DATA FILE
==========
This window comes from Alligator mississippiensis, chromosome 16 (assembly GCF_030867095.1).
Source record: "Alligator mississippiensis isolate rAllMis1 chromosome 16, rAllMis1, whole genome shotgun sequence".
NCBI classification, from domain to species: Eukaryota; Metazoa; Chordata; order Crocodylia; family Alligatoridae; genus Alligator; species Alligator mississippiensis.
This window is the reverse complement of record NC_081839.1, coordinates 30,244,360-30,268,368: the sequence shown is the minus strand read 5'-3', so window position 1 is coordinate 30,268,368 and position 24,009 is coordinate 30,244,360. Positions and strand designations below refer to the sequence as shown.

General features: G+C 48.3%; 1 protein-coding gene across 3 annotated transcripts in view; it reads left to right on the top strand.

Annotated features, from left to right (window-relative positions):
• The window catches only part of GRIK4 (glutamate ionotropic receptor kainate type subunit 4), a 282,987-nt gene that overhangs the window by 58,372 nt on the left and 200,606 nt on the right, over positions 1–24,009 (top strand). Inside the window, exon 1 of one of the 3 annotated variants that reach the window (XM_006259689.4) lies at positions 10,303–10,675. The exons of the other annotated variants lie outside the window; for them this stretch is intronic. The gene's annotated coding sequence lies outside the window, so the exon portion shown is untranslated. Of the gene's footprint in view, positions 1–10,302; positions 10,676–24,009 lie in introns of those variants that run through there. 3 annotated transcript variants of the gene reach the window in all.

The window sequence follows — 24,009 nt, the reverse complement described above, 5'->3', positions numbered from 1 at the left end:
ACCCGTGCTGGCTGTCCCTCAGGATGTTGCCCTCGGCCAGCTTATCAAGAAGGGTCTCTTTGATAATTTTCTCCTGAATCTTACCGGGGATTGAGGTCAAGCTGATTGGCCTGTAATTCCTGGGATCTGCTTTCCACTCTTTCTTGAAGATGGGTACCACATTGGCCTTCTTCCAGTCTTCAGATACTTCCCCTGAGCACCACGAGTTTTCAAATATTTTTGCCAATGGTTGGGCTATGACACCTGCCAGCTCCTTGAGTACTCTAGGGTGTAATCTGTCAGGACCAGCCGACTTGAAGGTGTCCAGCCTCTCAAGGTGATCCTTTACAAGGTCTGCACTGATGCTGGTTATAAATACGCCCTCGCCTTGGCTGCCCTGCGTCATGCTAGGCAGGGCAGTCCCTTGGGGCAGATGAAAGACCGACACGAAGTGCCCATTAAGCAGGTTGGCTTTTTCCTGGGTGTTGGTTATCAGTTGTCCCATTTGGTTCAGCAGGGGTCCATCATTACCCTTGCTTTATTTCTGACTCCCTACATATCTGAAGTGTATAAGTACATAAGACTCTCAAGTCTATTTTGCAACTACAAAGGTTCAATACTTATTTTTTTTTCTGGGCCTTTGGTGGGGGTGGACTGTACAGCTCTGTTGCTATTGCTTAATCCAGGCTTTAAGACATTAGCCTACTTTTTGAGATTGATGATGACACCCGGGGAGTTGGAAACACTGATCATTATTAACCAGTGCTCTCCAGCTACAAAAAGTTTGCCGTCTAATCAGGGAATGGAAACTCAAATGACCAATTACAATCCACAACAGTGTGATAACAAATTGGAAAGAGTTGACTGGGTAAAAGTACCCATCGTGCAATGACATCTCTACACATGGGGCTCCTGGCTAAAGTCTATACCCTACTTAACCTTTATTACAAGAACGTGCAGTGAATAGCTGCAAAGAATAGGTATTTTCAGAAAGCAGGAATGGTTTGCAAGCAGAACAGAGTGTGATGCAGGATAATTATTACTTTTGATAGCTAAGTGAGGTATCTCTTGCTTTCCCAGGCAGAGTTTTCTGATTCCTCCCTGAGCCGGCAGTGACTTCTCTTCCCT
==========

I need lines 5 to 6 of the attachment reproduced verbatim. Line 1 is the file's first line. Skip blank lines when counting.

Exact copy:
General features: G+C 48.3%; 1 protein-coding gene across 3 annotated transcripts in view; it reads left to right on the top strand.

Annotated features, from left to right (window-relative positions):